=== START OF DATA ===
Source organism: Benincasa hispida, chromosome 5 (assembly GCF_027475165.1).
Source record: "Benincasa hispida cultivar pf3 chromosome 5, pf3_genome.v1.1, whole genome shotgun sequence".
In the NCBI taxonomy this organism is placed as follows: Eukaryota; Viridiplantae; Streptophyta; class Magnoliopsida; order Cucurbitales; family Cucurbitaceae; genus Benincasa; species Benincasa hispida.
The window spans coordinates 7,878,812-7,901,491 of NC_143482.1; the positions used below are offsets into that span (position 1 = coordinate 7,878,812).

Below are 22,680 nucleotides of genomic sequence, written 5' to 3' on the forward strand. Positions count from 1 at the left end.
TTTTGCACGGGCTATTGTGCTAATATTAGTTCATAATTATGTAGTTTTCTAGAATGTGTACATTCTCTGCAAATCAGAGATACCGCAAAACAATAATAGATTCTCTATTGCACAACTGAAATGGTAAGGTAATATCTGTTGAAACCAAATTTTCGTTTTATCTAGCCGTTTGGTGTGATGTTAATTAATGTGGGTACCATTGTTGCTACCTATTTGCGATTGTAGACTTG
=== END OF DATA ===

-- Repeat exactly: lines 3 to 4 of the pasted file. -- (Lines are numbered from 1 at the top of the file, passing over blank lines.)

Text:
In the NCBI taxonomy this organism is placed as follows: Eukaryota; Viridiplantae; Streptophyta; class Magnoliopsida; order Cucurbitales; family Cucurbitaceae; genus Benincasa; species Benincasa hispida.
The window spans coordinates 7,878,812-7,901,491 of NC_143482.1; the positions used below are offsets into that span (position 1 = coordinate 7,878,812).